Why Klinsmann isn’t a frontrunner
He won the World Cup World Cup, UEFA Cup and Bundesliga as a player but has no major team honours to show from 17 years in management, though he did lead Germany to a third place finish at the 2006 World Cup.
No mainstream publication has yet come out and stated Tottenham’s full-fledged interest in the legendary German, but there are murmurs around the club placing him as a sleeper pick for the role. Those whispers, since Antonio Conte dropped out of contention, have turned into audible chinwags at the pub and office water cooler.
Even as the chitchat about Klinsmann’s possible return to Tottenham increases in frequency and fervour, there are reasons he’s still seen as a long shot.
Former Bayern captain Phillip Lahm wrote in his autobiography that Klinsmann’s coaching tenure at the club was a failure, citing a painful lack of tactical strategy. Lahm went as far as to say that players would meet before kickoff to discuss their own strategy.
Sounds more like pre-match banter before kickoff at a Sunday pickup game.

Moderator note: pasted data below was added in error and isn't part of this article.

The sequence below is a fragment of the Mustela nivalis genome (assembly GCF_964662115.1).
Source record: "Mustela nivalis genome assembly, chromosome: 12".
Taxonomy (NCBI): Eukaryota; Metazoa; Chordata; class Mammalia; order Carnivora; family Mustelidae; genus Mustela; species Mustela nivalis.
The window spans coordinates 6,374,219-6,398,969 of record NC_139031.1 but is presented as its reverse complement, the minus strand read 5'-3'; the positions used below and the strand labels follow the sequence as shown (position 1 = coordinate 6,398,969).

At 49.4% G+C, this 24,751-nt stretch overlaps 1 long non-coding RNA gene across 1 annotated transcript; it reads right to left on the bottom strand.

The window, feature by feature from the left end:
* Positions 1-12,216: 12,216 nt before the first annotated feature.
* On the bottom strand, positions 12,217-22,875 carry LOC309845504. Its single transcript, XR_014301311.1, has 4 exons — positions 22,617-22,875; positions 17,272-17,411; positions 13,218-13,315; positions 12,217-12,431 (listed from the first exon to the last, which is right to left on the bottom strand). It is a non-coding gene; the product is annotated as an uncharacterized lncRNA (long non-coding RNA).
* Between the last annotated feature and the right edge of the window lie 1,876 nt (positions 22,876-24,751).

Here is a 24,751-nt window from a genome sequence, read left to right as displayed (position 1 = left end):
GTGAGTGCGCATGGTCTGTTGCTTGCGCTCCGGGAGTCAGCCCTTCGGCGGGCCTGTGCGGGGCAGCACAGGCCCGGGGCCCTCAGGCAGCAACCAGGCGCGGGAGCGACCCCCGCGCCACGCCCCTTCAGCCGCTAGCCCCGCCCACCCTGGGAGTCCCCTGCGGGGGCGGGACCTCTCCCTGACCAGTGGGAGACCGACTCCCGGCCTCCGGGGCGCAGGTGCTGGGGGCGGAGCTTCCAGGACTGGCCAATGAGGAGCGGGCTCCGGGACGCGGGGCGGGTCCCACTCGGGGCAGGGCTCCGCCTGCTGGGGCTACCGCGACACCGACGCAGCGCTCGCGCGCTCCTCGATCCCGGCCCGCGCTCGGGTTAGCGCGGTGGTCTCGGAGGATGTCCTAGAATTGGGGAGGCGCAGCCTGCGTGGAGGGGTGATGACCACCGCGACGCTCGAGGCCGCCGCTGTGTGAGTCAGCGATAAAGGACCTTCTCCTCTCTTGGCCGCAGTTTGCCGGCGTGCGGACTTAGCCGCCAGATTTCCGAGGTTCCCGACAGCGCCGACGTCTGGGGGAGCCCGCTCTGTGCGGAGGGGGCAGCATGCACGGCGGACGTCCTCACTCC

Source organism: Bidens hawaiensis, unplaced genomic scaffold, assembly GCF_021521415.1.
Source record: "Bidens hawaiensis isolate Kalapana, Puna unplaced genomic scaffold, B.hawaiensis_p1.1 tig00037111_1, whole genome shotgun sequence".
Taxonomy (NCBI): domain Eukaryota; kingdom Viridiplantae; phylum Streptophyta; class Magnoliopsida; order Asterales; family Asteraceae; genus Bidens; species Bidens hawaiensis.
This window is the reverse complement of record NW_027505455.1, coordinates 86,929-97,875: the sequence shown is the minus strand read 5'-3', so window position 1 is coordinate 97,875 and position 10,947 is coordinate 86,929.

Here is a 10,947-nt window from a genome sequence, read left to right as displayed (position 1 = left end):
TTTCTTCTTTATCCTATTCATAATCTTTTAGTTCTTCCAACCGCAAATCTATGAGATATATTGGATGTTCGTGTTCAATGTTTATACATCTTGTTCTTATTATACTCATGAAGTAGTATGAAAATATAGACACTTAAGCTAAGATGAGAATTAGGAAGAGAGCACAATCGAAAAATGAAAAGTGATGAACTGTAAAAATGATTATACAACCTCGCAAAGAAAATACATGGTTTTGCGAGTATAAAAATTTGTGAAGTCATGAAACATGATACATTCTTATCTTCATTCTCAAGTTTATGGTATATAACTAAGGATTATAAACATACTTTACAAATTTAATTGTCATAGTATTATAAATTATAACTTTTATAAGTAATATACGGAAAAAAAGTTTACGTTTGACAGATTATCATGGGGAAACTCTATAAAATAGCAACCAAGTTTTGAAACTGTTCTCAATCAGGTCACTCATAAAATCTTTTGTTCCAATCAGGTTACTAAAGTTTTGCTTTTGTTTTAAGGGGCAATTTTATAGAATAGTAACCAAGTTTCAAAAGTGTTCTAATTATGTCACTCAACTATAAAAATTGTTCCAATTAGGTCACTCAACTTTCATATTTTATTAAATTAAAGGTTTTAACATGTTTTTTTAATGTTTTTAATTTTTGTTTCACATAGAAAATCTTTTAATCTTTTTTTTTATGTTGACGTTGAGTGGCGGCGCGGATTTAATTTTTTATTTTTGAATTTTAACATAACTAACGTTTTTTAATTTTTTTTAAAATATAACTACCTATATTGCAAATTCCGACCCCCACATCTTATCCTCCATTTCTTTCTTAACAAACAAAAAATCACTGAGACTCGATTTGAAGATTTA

That slight on his tactical nous combined with a palpable lack of silverware as a manager has him placed way down Tottenham’s pecking order.
A bizarre stint at Hertha, a somewhat uninspiring tenure as USA manager and his barren trophy cabinet, considering the coinciding drought at Tottenham, will almost assuredly knock him out of contention for the role at Hotspur Way.
He is, however, beloved and venerated in north London. And he has buckets of experience at every level, including a storied, successful playing career.
So while it’s still farfetched to consider Klinsmann in the mix for Spurs’ job, stranger things happen all the time at the club, so maybe we shouldn’t completely write off the German legend yet.